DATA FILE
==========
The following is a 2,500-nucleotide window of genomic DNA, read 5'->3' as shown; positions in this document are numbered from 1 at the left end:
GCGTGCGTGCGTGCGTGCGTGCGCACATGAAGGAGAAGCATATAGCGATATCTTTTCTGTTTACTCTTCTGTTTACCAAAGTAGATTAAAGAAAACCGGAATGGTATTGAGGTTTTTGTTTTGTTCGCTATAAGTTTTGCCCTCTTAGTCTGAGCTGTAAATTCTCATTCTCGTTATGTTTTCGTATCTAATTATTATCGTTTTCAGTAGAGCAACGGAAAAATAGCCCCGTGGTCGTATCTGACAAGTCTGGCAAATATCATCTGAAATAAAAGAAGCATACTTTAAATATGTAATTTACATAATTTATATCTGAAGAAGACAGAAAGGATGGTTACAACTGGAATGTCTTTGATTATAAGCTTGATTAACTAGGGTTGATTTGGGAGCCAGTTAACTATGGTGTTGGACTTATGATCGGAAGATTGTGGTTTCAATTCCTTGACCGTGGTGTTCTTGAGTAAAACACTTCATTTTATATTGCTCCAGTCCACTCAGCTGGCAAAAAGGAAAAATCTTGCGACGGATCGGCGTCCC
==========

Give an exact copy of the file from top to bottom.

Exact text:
The following is a 2,500-nucleotide window of genomic DNA, read 5'->3' as shown; positions in this document are numbered from 1 at the left end:
GCGTGCGTGCGTGCGTGCGTGCGCACATGAAGGAGAAGCATATAGCGATATCTTTTCTGTTTACTCTTCTGTTTACCAAAGTAGATTAAAGAAAACCGGAATGGTATTGAGGTTTTTGTTTTGTTCGCTATAAGTTTTGCCCTCTTAGTCTGAGCTGTAAATTCTCATTCTCGTTATGTTTTCGTATCTAATTATTATCGTTTTCAGTAGAGCAACGGAAAAATAGCCCCGTGGTCGTATCTGACAAGTCTGGCAAATATCATCTGAAATAAAAGAAGCATACTTTAAATATGTAATTTACATAATTTATATCTGAAGAAGACAGAAAGGATGGTTACAACTGGAATGTCTTTGATTATAAGCTTGATTAACTAGGGTTGATTTGGGAGCCAGTTAACTATGGTGTTGGACTTATGATCGGAAGATTGTGGTTTCAATTCCTTGACCGTGGTGTTCTTGAGTAAAACACTTCATTTTATATTGCTCCAGTCCACTCAGCTGGCAAAAAGGAAAAATCTTGCGACGGATCGGCGTCCC